Support Local News.

At a moment of historic disruption and change with the ongoing COVID-19 pandemic, the calls for social and racial justice and the upcoming local and national elections, there's never been more of a need for the kind of local, independent and unbiased journalism that The Day produces.
Please support our work by subscribing today.

Sunday liquor sales bill passes state House

Hartford - Connecticut moved closer on Thursday to becoming the 49th state to allow retail alcohol sales on Sundays.

On a 116-27 vote, the House of Representatives approved a bill to update the state's liquor laws, including allowing retail sales of alcohol on Sundays from 10 a.m. to 5 p.m. Supermarkets, which already sell beer, would be able to sell beer on Sundays, as well.

The legislation now moves to the Senate for further action.

Under the bill, alcohol sales would also be allowed on Memorial Day, Independence Day and Labor Day, as well as on Mondays following any Independence Day, Christmas or New Year's Day that fall on a Sunday.

Democratic Gov. Dannel P. Malloy commended the House, saying it voted for "one of the most significant changes to our state's blue laws in recent memory." He said in a statement that the measure would create an additional 55 days when alcohol sales will be permissible and would keep millions of dollars in the state.

Rep. Kathleen Tallarita, D-Enfield, has pushed for legalizing Sunday sales for several legislative sessions, and said the issue was about fairness. "It's about letting a business do business as they so choose," she said.

Tallarita represents a district that borders Massachusetts and said many of her constituents cross the border on Sundays to purchase their alcohol. If the bill becomes law, she said, it will generate $5.2 million in additional revenue for Connecticut.

Indiana is the only other state that doesn't allow alcohol sales on Sundays.

Earlier in the session, Malloy first proposed a wide-ranging bill aimed at modernizing the state's liquor laws. But the bill that passed in the House - a bipartisan compromise among legislators - did not include some of the more contentious proposals included in Malloy's original plan.

For example, his ideas for changing the pricing and permitting systems were not included in the bill. Instead, a new task force was created to study those issues and compare Connecticut's laws to those of surrounding states.

"We weren't going to roll the dice with people's livelihoods at this time. We needed more information," said Rep. Joseph Taborsak, D-Danbury, co-chairman of the General Assembly's General Law Committee.

"The people of Connecticut deserve for us to get this right."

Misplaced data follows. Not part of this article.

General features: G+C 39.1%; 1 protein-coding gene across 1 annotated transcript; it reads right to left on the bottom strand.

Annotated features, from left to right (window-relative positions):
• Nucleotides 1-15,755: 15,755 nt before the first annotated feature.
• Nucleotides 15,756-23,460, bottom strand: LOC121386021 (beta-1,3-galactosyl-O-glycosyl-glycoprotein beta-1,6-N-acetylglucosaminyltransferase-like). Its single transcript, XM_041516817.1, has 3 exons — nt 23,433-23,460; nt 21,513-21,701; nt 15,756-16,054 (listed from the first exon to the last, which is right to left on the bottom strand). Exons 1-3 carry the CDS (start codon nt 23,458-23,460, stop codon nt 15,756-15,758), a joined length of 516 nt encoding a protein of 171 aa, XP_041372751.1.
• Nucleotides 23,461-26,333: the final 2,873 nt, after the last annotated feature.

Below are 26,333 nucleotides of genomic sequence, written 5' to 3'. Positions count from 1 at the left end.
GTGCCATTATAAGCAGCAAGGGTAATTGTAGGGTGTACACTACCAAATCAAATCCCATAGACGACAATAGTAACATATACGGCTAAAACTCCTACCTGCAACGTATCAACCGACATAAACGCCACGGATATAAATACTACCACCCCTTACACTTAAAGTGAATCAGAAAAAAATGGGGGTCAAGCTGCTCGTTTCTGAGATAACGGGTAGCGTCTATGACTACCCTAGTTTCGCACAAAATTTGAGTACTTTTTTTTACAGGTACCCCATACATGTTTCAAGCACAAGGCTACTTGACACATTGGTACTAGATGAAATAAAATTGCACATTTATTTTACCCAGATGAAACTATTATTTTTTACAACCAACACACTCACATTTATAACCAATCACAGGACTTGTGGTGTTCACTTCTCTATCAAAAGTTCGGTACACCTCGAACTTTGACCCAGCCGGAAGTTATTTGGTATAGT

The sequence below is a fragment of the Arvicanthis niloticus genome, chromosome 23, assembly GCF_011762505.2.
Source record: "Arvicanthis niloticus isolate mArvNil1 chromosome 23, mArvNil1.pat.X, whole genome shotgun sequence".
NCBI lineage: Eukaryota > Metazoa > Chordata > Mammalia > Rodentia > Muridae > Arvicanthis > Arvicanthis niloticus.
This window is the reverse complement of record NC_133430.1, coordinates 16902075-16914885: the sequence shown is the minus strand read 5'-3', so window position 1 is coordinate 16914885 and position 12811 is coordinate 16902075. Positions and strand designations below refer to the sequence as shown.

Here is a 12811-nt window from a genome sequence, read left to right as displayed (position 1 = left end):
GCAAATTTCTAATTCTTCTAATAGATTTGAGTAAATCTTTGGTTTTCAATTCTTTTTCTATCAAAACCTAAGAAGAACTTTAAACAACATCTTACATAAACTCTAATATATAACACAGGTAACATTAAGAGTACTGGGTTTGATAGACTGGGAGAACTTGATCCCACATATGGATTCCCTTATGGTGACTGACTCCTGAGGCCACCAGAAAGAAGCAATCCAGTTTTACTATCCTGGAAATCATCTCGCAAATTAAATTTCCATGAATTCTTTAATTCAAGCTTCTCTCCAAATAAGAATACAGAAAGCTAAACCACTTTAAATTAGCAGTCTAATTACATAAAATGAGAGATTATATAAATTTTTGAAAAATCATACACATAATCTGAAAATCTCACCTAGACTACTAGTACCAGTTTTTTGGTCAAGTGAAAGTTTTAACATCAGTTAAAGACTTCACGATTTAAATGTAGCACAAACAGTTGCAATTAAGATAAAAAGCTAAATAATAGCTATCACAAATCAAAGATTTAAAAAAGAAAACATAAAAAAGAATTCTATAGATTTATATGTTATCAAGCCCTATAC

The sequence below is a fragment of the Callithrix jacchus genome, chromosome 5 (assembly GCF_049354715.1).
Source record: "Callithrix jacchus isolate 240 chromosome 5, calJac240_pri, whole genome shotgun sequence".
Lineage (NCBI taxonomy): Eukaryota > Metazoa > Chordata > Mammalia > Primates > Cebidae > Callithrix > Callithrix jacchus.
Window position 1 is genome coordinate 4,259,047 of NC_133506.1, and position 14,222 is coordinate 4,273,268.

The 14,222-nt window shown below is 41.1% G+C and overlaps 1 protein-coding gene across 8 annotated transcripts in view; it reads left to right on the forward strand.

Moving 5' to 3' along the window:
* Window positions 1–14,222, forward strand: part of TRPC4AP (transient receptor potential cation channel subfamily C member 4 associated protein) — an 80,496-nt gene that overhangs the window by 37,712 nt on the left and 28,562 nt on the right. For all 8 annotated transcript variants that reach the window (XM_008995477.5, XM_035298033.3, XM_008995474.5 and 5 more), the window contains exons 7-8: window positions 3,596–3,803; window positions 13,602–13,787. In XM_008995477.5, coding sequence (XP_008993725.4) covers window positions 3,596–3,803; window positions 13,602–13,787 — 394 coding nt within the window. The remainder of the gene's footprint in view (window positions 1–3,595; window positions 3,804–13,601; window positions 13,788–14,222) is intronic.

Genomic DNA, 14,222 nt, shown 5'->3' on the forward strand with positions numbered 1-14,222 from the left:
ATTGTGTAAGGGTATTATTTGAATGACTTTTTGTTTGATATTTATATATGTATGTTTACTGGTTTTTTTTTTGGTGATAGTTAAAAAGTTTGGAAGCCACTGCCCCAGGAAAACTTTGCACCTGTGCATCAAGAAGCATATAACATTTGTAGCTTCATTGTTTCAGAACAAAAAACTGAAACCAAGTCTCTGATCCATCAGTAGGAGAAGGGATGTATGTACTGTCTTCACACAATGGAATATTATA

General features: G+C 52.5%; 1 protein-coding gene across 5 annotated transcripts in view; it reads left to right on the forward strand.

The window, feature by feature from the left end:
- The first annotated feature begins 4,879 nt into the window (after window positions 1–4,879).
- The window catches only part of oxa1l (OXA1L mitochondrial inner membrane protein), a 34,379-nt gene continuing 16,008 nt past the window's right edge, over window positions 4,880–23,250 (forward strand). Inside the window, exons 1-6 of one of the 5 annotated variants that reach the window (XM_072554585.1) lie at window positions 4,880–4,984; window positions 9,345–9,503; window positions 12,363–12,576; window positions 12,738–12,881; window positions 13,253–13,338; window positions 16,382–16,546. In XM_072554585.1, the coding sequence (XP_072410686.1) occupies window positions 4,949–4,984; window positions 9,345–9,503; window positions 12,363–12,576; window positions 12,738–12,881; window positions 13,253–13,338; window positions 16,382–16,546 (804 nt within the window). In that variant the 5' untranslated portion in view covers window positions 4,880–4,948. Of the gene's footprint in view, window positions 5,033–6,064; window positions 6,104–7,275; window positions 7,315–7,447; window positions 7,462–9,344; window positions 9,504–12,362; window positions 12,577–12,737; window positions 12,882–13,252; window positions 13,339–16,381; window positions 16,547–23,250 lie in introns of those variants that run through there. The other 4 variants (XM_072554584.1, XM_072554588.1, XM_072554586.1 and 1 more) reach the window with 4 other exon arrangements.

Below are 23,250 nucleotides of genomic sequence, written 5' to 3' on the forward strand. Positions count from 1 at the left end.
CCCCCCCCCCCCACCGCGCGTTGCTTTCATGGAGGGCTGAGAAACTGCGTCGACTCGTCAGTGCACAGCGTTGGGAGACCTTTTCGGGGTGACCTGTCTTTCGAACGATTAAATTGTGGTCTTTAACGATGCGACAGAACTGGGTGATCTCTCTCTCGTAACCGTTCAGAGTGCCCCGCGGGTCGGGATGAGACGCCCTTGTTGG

The bill does, however, allow package stores and grocery stores to put one beer or liquor item on sale up to 10 percent below cost each month. Taborsak said this will allow consumers to shop around and find discounts.

Last week, Malloy voiced concern about how the bill being negotiated did not do enough to help consumers. He said he wanted to see more "pro-consumer language" added to the bill before it reached his desk.

Malloy recalled how he noticed Massachusetts liquor stores advertising lower prices in Connecticut newspapers prior to the Easter holiday. Because of Connecticut's pricing structure, the state's consumers can sometimes pay about $5 to $9 more for a 1.75-liter bottle of spirits, and about $2 to $9 more per bottle of wine.

That would not change under the bill that passed the House.

In his statement Thursday, the governor said he was encouraged the legislature would study making liquor stores "more consumer friendly."

"This much is certain - the more we can lower prices for consumers, the more competitive our businesses will be," Malloy said.

Under the compromise bill, the state's package stores will be allowed to sell some new products, including fresh fruits used to prepare mixed drinks, cheese and crackers. Also, olives are specifically listed in the bill as something the stores can sell. Taborsak said there was disagreement about whether olives are a fruit or vegetable.

Lawmakers did not, however, agree to allow liquor stores to sell snack foods, such as candy, chips and nuts. Taborsak said convenience store owners raised concerns that they would be financially harmed by the competition.

The bill also would expand the number of liquor stores that one permit holder may own from two to three.


Loading comments...
Hide Comments